Happiness Express tells you how to be 'Happy' by diving into your daily life
A new book presents mantras for everyday well-being by deep-diving into the way we sleep, eat, exercise, learn and procrastinate
What is your definition of happiness?" we ask Khurshed Batliwala. "It's just finding the toilet door open when you really want to go," he replies. His answer isn't surprising given the fact that we're halfway through his new book Happiness Express [Westland Books], which Batliwala has co-authored with Dinesh Ghodke, and we've had a few laughs already. Both authors are Art of Living teachers.
They're also IIT Bombay alumni, so naturally, they're often asked, "How do I get into IIT?" Which is why they came out with Ready, Steady, Go! last year, a guide to smart ways of learning. "But then people asked us, 'How did you manage to get out of IIT?', and then we decided to write Happiness Express," Batliwalla tells us over a phone call from Bengaluru, while he proceeds to expand his original definition. "Happiness can mean different things for different people. For a child, it's a teddy bear while for a teenager it could be their first love," he says.
Dinesh Ghodke and Khurshed Batliwala
We'll confess, we deliberately walk on the opposite side of the self-help section in bookstores. Once, a wise man even summed up two popular self-help reads for us — The Checklist by Atul Gawande and Outliers by Malcolm Gladwell — in five minutes. And we'll shamelessly admit, we still have a problem with implementing those tips. Happiness Express, though, is a smooth read because it deals with a subject we don't overtly talk about — it's a given that everyone wants to be happy — and it's pretty hilarious, which is also a given considering the authors' ability to crack us up over the phone. They delve into the anatomy of the brain, sleep as a biological activity, how we learn, the practice of meditation, and memory with methods to improve daily well-being that Batliwala and Ghodke have tested.
The bits of jargon become fun, too. Only because their intent is to de-jargonise. A chapter called The Feynman Technique, modelled after the Nobel Prize-winning physicist Richard Feynman who was known to simplify complex problems, is our favourite because it breaks down the very definition of a "derivative" — enough to bring back memories of our undergraduate days as students of statistics. Then, they have outlined steps to help you study — and the first is to simply write down the title of the concept.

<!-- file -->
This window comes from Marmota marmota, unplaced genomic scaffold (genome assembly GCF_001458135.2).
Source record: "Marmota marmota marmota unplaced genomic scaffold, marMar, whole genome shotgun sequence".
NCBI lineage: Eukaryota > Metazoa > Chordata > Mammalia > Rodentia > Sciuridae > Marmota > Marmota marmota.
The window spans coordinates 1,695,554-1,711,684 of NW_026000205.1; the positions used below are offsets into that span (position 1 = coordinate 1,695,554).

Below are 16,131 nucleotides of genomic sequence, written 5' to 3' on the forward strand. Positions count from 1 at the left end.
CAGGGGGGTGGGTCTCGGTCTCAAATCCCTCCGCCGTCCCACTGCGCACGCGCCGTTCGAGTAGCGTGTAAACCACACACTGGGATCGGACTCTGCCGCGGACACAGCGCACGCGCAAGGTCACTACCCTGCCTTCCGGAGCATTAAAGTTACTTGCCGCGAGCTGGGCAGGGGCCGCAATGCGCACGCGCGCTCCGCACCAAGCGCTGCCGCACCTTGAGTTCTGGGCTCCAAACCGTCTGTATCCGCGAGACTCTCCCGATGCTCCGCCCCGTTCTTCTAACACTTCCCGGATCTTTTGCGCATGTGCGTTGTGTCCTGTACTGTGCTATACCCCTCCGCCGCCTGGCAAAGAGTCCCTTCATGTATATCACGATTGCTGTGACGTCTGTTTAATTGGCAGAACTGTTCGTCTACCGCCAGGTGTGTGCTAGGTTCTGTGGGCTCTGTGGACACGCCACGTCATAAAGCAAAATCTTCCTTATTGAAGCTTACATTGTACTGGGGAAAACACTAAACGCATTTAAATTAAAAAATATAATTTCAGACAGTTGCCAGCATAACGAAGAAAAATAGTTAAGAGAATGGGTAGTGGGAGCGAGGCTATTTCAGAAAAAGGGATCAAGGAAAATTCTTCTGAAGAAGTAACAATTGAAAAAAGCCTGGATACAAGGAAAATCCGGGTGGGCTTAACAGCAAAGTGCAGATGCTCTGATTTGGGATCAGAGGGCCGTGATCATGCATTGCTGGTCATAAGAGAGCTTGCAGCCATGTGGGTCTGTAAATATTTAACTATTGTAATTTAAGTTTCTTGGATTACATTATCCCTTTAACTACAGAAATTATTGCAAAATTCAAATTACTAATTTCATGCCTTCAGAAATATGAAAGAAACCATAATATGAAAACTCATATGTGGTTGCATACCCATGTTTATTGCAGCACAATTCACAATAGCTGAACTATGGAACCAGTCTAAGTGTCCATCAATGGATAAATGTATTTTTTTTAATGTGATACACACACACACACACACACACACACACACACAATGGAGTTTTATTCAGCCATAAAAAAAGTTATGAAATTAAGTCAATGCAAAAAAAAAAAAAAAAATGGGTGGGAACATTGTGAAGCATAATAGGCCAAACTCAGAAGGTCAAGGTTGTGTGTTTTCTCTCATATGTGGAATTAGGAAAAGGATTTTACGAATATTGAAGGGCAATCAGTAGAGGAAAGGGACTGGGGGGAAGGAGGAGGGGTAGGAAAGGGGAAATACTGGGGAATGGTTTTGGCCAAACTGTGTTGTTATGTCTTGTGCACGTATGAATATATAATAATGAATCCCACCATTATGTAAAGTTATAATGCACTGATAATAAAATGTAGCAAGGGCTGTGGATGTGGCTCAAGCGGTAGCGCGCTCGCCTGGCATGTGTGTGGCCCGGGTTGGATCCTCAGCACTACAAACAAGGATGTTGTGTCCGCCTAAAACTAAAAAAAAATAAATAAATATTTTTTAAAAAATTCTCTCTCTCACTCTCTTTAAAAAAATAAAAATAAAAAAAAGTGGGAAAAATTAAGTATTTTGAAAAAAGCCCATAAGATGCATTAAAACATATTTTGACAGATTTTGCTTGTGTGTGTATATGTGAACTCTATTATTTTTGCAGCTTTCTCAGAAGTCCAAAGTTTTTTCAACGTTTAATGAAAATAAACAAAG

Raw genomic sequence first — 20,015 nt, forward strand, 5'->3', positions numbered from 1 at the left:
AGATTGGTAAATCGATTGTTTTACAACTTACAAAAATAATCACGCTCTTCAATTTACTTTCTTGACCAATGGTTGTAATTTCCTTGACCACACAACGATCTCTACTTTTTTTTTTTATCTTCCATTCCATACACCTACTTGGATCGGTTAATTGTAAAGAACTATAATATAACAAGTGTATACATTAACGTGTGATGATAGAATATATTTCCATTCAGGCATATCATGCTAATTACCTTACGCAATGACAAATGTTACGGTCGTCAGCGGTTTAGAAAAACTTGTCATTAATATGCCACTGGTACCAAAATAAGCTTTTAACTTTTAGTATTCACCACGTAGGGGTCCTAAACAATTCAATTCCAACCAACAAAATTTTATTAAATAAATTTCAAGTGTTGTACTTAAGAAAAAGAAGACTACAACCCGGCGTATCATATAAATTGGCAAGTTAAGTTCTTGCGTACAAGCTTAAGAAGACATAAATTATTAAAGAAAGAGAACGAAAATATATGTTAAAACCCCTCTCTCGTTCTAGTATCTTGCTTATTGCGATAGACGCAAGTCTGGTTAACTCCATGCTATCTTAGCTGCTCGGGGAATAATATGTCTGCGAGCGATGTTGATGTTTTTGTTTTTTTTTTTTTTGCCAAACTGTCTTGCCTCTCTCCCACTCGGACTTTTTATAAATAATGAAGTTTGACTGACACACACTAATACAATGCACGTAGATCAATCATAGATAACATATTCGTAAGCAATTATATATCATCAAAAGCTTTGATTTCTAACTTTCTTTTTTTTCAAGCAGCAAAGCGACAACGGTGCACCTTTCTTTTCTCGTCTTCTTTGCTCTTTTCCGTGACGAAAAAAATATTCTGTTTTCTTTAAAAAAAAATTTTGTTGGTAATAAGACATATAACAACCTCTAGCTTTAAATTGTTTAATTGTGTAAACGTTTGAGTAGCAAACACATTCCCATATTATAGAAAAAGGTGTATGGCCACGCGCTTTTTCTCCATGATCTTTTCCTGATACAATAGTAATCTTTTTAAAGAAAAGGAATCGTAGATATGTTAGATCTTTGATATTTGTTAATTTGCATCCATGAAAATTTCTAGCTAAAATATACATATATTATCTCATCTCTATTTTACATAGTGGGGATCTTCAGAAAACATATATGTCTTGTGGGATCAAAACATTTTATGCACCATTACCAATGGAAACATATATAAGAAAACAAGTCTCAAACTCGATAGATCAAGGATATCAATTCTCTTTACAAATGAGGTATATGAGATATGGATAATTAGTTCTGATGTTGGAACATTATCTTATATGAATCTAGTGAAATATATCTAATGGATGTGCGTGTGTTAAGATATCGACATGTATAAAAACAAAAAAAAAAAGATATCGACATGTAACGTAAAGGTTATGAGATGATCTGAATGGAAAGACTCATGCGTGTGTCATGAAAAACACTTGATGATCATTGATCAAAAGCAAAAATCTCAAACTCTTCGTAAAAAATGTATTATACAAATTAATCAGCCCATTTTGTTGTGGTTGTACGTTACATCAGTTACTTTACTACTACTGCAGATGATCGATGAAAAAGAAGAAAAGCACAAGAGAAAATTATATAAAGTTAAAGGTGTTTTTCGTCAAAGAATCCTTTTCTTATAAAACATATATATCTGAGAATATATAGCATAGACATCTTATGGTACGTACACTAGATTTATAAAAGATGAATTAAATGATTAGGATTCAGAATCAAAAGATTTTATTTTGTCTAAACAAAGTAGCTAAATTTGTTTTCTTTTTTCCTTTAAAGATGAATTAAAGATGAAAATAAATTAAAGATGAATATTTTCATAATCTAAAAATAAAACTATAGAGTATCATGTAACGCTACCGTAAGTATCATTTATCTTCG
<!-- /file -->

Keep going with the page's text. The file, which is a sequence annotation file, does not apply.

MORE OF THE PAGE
In fact, when we speak to Kumaar Bagrodia, the founder of Neuroleap, an applied neuroscience venture that deals with the assessment of brain activity based on neurometric readings, he informs us of the importance of the thinking organ, as opposed to its intangible counterpart. "As technology gets complex, the solutions become simple. So, instead of dealing with the mind, we deal with the brain. Our set of clients are diverse — and a lot of them come in for learning disorders," he says.
What's interesting is that the checklist approach, which is what Gawade's book is about, isn't any solution for the authors. They suggest Mind Mapping instead. Batliwala and Ghodke maintain an inclusive approach, which is essential to prove the point that happiness isn't dependent on any one factor alone — it has to be viewed in context, and in totality.
The book comes with funny illustrations based on the authors’ experiences. Illustrations/Gowrishankar V, Swung Dash Studio
"Everybody loves sleep and food. But most don't know much about the process. By the time a person retires, he has slept for a total of 22 years, but they don't know what happened in those 22 years. So, we wanted to show how you can make this a restful time," Ghodke explains adding, "As a society, we're happy talking about the problem, and our conversations are never solution-oriented. Rather than spending on the latest iPhone or iPad, we recommend spending on experiences."
The exponential curve demonstrates that within 20 minutes of learning something, you are likely to forget 40 per cent of it. Instead keep writing what you remember.
The expert angle
There is no medical definition for happiness. An easy philosophy to be happy is non-attachment. Of course sleep and exercise are essential for being happy. Whereas, with procrastination, people procrastinate only because they don't like the task they are supposed to do or because they're anxious about doing it. But there are also those who procrastinate and are happy. The key is to live a simple life.
Dr Dayal Mirchandani, psychiatrist
. It is very difficult to define happiness. At the most, it is a pleasant feeling. And honestly, happiness is overrated. I'm not saying that one should be happy. But imagine if you were happy all through the year, what sense would that make? Sadness is what gives happiness it's meaning.
. Most people don't think of happiness in the long term. It shouldn't be a goal. It's a choice.
. The shortcut to happiness is gratitude. And whenever people tell me that they don't have anything to be grateful for, I
check on them. "Hey, you're breathing, no?"
Milind Jadhav, life coach
Author tips for procrastination
. Batliwala and Ghodke call procrastination the "Dark Lord of all vices". So, the first step is to begin. And if you're thinking of failure already, just give yourself the permission to fail.
. Right now is always the best time.
. Don't think of the long term, and take small steps to reach your goal. Take short breaks with some meditation.
> After you accomplish your task, don't forget to reward yourself. It gives you an incentive to do more.
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